Everyone On the Internet Should Probably Change Their Passwords Now

Apparently password123 really won't cut it anymore, after all.

He will crack you. (Image by Devdsp on Flickr)

We don’t want to scare anyone, but Dan Goodin’s Ars Technica article published late Monday illustrates at length why everyone who uses the Internet for anything at all should consider changing their passwords. Actions that once required supercomputing can be done from desktops now and when it comes to security, that’s spooky stuff:

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Newer hardware and modern techniques have also helped to contribute to the rise in password cracking. Now used increasingly for computing, graphics processors allow password-cracking programs to work thousands of times faster than they did just a decade ago on similarly priced PCs that used traditional CPUs alone. A PC running a single AMD Radeon HD7970 GPU, for instance, can try on average an astounding 8.2 billion password combinations each second, depending on the algorithm used to scramble them. Only a decade ago, such speeds were possible only when using pricey supercomputers.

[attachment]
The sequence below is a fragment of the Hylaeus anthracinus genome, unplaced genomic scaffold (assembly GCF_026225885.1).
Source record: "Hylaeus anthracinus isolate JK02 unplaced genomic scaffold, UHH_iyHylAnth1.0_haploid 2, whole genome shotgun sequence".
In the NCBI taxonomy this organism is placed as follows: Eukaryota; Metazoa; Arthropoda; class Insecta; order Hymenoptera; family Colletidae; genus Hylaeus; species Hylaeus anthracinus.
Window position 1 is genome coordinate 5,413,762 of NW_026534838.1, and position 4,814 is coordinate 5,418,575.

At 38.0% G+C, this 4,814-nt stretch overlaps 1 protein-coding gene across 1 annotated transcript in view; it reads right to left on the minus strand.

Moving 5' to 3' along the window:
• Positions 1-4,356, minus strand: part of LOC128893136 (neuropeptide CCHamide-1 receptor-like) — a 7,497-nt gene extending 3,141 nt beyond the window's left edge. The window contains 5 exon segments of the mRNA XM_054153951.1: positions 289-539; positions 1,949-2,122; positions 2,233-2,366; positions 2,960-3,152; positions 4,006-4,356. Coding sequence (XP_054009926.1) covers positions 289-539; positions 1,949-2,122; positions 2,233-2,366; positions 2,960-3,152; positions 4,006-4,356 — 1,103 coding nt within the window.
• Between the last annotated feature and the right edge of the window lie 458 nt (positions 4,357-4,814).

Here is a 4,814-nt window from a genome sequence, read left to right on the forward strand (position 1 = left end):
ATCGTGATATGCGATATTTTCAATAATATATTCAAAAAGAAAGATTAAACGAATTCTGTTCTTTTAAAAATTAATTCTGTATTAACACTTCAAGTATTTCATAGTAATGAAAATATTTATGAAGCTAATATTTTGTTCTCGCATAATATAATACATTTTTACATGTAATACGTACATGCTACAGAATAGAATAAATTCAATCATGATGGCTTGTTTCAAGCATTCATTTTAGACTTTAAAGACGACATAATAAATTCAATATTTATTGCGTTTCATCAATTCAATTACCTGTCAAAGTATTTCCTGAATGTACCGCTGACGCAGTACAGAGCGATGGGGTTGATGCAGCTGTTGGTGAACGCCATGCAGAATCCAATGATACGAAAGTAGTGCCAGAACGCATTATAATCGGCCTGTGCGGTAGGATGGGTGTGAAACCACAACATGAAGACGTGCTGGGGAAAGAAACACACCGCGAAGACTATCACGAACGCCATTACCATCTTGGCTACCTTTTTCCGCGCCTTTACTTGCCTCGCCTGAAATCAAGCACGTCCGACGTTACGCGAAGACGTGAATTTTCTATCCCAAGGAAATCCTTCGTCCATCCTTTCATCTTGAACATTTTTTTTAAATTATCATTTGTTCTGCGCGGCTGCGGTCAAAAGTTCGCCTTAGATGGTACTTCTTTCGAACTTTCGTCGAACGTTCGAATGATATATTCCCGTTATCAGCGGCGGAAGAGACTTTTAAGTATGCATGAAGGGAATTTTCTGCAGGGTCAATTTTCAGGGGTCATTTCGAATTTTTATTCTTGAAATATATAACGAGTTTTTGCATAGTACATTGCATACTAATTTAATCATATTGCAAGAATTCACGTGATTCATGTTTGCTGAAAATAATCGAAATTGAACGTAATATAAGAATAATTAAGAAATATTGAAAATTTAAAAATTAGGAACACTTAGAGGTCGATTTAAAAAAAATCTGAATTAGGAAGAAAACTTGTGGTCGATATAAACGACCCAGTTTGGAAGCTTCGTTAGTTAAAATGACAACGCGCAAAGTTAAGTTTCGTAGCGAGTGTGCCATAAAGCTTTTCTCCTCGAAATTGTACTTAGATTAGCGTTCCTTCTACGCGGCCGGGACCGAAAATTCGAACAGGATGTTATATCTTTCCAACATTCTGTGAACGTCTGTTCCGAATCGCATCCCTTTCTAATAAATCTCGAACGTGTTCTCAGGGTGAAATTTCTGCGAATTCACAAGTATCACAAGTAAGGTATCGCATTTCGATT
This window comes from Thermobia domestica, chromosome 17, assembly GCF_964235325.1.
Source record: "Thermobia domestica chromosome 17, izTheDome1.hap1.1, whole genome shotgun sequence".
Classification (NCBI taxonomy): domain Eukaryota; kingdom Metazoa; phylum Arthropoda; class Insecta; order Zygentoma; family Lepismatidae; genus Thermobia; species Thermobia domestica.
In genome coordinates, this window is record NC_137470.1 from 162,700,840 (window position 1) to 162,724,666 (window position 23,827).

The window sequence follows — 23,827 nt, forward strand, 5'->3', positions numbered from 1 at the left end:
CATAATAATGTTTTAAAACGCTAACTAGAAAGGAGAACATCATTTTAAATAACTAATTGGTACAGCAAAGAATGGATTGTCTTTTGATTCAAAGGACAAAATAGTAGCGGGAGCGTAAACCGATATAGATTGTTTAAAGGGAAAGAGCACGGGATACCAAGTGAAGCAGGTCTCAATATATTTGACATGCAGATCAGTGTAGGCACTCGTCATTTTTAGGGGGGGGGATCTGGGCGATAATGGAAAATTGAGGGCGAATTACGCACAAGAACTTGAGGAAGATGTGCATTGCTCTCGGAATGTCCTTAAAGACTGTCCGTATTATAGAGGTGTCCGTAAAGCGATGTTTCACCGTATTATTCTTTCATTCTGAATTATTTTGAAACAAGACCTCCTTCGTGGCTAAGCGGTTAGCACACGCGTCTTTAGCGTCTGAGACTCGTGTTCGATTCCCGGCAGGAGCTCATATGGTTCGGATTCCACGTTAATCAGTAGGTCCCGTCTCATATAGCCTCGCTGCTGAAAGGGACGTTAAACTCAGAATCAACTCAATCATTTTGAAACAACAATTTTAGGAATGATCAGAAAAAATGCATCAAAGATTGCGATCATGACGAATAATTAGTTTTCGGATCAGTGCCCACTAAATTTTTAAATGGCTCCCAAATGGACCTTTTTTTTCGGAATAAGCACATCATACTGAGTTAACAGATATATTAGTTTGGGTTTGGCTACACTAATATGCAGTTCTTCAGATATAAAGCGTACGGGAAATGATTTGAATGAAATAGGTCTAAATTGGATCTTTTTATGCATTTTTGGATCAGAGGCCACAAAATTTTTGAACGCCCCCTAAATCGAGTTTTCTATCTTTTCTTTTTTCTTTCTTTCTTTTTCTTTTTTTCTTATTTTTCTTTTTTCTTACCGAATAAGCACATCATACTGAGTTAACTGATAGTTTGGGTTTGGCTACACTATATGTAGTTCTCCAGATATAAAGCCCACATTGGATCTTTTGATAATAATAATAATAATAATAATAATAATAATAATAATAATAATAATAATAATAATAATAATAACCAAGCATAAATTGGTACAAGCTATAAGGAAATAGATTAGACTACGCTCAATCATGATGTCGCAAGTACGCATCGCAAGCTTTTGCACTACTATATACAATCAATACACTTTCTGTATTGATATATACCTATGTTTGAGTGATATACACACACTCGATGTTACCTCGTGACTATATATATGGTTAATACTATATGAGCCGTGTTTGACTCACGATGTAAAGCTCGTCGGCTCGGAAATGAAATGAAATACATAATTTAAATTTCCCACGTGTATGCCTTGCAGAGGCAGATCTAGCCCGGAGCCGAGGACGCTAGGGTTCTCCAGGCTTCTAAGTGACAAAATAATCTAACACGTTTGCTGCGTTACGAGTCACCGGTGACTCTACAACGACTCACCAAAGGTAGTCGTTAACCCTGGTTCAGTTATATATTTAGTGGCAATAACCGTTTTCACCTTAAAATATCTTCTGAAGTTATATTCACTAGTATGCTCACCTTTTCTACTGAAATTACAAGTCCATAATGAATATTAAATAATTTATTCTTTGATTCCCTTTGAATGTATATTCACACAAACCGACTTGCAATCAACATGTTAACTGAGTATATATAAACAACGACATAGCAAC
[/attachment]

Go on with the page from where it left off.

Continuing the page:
The warning notes only sound more ominous as Mr. Goodin uses high profile hacks from the last few years to illustrate just how far the dark art of breaking into your online life has come.

For example, the epic hack of 32 million passwords from RockYou.com in 2009 was a watershed moment in cracking. Thanks to a SQL injection attack that allowed hackers to publish them online, Mr. Goodin writes that “almost overnight, the unprecedented corpus of real-world credentials changed the way whitehat and blackhat hackers alike cracked passwords.”

The RockYou attack basically made old dictionary-style password cracking, in which cracking programs rotate through giant lists of words in attempt to establish a key, obsolete. Using patterns culled from RockYou and other sources as well as profiling possible password selection, crackers have made huge leaps in breaking both weak encryption and in taking advantage of Internet users’ lazy thinking.

Per Thorsheim, one of the security experts consulted by Goodin, says a basic, long-standing piece of advice about protecting passcodes remains golden: use a new password for every site.

Crackers can probably break anything involving your childhood pet, street address and grandma’s birthday, but at least the damage might be contained to one site if they do. Which is fine, unless we’re talking about your bank account.

Everyone On the Internet Should Probably Change Their Passwords Now